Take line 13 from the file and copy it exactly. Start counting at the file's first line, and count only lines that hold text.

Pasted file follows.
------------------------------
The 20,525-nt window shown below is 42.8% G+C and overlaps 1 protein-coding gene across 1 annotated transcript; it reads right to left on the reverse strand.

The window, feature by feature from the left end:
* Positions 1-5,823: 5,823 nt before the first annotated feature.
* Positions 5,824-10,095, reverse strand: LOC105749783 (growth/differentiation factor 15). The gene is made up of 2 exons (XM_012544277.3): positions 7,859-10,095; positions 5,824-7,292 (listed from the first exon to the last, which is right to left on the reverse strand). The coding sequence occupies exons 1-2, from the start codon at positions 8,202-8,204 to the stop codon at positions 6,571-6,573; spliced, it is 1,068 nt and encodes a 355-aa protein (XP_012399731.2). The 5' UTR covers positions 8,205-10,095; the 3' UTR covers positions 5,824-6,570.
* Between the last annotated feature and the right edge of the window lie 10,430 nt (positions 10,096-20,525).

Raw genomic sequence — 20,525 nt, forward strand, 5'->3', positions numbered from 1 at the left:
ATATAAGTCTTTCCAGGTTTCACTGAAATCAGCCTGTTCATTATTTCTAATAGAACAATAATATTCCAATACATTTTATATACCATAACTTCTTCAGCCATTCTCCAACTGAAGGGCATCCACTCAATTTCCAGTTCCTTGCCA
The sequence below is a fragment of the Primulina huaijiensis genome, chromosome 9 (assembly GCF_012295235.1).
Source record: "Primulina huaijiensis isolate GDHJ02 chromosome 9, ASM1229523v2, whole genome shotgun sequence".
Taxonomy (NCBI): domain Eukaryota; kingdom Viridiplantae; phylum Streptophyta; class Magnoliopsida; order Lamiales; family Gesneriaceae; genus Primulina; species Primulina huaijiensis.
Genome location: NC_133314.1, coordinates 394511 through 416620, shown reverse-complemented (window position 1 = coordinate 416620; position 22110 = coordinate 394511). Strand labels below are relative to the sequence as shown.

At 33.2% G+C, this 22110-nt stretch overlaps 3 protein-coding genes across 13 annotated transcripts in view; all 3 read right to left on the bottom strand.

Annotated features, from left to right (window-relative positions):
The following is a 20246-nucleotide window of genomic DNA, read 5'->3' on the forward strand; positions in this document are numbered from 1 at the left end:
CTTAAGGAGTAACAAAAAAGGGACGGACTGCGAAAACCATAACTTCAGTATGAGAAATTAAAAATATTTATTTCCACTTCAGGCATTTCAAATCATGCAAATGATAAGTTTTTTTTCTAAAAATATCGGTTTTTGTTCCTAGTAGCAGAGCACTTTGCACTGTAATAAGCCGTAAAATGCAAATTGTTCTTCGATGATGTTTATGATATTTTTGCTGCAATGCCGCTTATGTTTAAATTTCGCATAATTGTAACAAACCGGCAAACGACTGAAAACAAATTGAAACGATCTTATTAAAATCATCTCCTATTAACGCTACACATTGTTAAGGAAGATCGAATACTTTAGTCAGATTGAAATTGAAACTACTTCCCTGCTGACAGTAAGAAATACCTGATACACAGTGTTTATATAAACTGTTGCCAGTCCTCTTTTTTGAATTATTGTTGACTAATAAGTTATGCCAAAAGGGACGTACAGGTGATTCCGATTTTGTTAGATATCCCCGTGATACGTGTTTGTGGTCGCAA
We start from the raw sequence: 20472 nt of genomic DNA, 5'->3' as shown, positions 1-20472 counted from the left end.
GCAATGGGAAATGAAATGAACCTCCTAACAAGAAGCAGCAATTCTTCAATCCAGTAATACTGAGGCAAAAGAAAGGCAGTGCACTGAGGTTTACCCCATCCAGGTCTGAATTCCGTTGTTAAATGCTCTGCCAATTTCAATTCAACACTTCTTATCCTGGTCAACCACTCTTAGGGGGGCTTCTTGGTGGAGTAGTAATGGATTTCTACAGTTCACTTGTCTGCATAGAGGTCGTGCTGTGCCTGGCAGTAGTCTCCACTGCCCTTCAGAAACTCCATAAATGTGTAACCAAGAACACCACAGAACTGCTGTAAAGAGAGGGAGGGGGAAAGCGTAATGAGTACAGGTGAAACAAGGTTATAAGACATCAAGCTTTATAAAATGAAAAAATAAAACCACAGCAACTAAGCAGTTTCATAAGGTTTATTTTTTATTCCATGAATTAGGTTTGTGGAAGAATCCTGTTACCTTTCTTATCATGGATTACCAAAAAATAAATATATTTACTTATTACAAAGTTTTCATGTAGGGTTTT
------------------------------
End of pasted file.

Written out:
Annotated features, from left to right (window-relative positions):